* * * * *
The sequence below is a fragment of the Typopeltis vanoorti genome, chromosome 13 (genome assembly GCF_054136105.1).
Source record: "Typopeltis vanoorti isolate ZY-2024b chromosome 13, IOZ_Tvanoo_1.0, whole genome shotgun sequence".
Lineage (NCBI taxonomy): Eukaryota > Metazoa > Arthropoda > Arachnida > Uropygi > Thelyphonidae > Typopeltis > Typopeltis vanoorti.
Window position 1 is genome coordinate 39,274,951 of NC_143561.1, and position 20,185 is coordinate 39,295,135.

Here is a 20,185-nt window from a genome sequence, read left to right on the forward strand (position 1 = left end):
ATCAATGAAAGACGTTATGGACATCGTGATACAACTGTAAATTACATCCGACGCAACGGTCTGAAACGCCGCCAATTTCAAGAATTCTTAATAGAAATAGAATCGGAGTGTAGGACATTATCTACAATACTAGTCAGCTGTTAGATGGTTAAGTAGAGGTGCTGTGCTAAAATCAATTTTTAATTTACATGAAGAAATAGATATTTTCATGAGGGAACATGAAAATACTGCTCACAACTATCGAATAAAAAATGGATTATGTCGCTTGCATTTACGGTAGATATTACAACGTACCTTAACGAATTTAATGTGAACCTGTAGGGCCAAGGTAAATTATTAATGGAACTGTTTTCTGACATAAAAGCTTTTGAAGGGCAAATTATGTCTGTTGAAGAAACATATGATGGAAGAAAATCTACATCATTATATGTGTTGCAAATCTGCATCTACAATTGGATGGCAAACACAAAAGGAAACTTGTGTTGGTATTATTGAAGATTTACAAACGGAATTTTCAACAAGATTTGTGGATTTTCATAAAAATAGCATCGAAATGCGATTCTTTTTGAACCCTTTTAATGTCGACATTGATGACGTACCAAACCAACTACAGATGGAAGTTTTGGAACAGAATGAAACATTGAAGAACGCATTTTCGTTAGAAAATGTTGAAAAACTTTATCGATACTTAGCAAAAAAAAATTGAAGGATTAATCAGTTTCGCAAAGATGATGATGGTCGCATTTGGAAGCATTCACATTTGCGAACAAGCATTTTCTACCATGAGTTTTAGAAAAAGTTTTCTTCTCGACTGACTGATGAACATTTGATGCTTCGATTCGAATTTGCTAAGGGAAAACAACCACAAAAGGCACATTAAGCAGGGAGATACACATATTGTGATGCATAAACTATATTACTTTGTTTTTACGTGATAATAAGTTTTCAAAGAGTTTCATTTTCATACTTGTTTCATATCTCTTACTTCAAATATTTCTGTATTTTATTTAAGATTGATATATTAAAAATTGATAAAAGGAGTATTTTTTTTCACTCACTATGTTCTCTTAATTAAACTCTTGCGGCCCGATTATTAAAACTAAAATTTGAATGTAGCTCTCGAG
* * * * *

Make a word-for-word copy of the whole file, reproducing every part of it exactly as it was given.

The sequence below is a fragment of the Typopeltis vanoorti genome, chromosome 13 (genome assembly GCF_054136105.1).
Source record: "Typopeltis vanoorti isolate ZY-2024b chromosome 13, IOZ_Tvanoo_1.0, whole genome shotgun sequence".
Lineage (NCBI taxonomy): Eukaryota > Metazoa > Arthropoda > Arachnida > Uropygi > Thelyphonidae > Typopeltis > Typopeltis vanoorti.
Window position 1 is genome coordinate 39,274,951 of NC_143561.1, and position 20,185 is coordinate 39,295,135.

Here is a 20,185-nt window from a genome sequence, read left to right on the forward strand (position 1 = left end):
ATCAATGAAAGACGTTATGGACATCGTGATACAACTGTAAATTACATCCGACGCAACGGTCTGAAACGCCGCCAATTTCAAGAATTCTTAATAGAAATAGAATCGGAGTGTAGGACATTATCTACAATACTAGTCAGCTGTTAGATGGTTAAGTAGAGGTGCTGTGCTAAAATCAATTTTTAATTTACATGAAGAAATAGATATTTTCATGAGGGAACATGAAAATACTGCTCACAACTATCGAATAAAAAATGGATTATGTCGCTTGCATTTACGGTAGATATTACAACGTACCTTAACGAATTTAATGTGAACCTGTAGGGCCAAGGTAAATTATTAATGGAACTGTTTTCTGACATAAAAGCTTTTGAAGGGCAAATTATGTCTGTTGAAGAAACATATGATGGAAGAAAATCTACATCATTATATGTGTTGCAAATCTGCATCTACAATTGGATGGCAAACACAAAAGGAAACTTGTGTTGGTATTATTGAAGATTTACAAACGGAATTTTCAACAAGATTTGTGGATTTTCATAAAAATAGCATCGAAATGCGATTCTTTTTGAACCCTTTTAATGTCGACATTGATGACGTACCAAACCAACTACAGATGGAAGTTTTGGAACAGAATGAAACATTGAAGAACGCATTTTCGTTAGAAAATGTTGAAAAACTTTATCGATACTTAGCAAAAAAAAATTGAAGGATTAATCAGTTTCGCAAAGATGATGATGGTCGCATTTGGAAGCATTCACATTTGCGAACAAGCATTTTCTACCATGAGTTTTAGAAAAAGTTTTCTTCTCGACTGACTGATGAACATTTGATGCTTCGATTCGAATTTGCTAAGGGAAAACAACCACAAAAGGCACATTAAGCAGGGAGATACACATATTGTGATGCATAAACTATATTACTTTGTTTTTACGTGATAATAAGTTTTCAAAGAGTTTCATTTTCATACTTGTTTCATATCTCTTACTTCAAATATTTCTGTATTTTATTTAAGATTGATATATTAAAAATTGATAAAAGGAGTATTTTTTTTCACTCACTATGTTCTCTTAATTAAACTCTTGCGGCCCGATTATTAAAACTAAAATTTGAATGTAGCTCTCGAG